16 MAY 1958

Page 3

Privileged Classes

The Spectator

T HE London Electricity Board privilege case has become so complicated that even papers of the calibre of the Manchester Guardian and the Observer seem to have misunderstood it....

FRIDAY, MAY 16, 1958

The Spectator


The Spectator

T HE competition in chauvinism which has been going on in France has had its logical result —a military coup. In view of the inflamed state of public opinion in Algiers, the...

Portrait of the Week

The Spectator

TN French North Africa, war; on British Rail- ways, peace. While a gang of soldiers, their Patience exhausted, seize power in Algeria, a single British soldier, his patience...

Page 4

Spring in America

The Spectator

By RICHARD H. ROVERE T HE morning papers carry some mildly en- couraging recession news. The Labour De- partment reports a drop in the number of unemployment-insurance...

Peace with Honour ?

The Spectator

S 112. BRIAN ROBERTSON spoke his last word—an increase in the railwaymen's pay of roughly 7d. in the pound, to start on June 30—and the unions went off to consider the offer in...

NEXT WEEK RANDOLPH S. CHURCHILL The Privacy of the Individual

The Spectator

D. W. BROGAN The Attack on the Supreme Court

Page 5

Westminster Commentary

The Spectator

Who blew his brains out on his bedroom floor And still behaved exactly as before. The fact remains that, barring what Mr. Mencken called acts of God of a revolting and unprece-...

Tuesday in Paris

The Spectator

G EORGE B1LAINKIN writes : At eleven a.m. in the office of Monsieur Rank, of Jours de France, I was surprised to see a procession of Young men and pretty girls on their way to...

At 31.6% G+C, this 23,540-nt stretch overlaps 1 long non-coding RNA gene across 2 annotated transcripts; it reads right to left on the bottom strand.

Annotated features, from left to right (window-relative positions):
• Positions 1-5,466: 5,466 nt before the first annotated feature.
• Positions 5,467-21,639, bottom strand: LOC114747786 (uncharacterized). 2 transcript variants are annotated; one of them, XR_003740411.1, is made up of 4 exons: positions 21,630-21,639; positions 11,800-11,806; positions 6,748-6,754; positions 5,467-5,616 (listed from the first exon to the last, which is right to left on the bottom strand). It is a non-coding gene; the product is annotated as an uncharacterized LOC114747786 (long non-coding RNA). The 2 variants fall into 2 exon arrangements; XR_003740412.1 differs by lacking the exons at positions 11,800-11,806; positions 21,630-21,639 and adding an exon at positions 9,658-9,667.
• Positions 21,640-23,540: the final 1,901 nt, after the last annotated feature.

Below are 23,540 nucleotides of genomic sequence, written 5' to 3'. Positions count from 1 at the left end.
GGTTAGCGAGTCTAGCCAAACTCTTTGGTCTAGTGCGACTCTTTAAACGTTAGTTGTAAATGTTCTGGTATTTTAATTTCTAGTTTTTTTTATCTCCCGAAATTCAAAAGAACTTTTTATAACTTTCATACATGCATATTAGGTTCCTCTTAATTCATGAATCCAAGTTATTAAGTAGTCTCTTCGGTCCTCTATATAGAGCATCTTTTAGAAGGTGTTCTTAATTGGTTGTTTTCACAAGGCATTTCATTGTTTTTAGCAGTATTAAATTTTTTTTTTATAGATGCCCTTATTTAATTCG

Page 6

READERS OF the News Chronicle have recently been enlightened on

The Spectator

various aspects of Liberal policy. I am privileged to bring this enlighter ment to a different audience. The 1.,*b*r*1 leader answers your queries on party policy. Ask 3*...

A Spectator's Notebook

The Spectator

THE HOMERIC LEGENDS which the French have woven about sonic of their latter-day military comman- ders usually leave me unmoved, except to admire the Gallic skill of obliterating...

THE MINUTES OF EVIDENCE submitted to the House of Commons

The Spectator

Select Committee on the Obscene Publications Bill make marvellously funny reading to anybody who does not worry about the fact that a remarkable degree of cen- sorship is being...

AS FOR Sir Theobald Mathew, the Director of Public Prosecutions,

The Spectator

his evidence made that of Sir Frank Newsam sound sensible, open and reasonable. It reached its nadir when he solemnly announced that when he was recently requested —not,...

TAXI DRIVERS tell me that they are not earning further

The Spectator

pickings because of the bus strike. 'Ordinary people,' they say, squinting at me with one eye through the driving mirror to see whether I am actually wearing a top hat or...

Page 7

I SEE THAT the decision to turn our Atlantic air-

The Spectator

craft carriers into helicopter carriers for anti- submarine work has caused some surprise at NATO headquarters; the only really surprising thing about the decision, I would have...

His name is Eugene lonesco, and many a puzzled wife

The Spectator

mishearing the gabble at a green- room cocktail party has confused him with the United Nations Educational, Scientific and Cul- tural Organisation. Leslie Mallory in the News...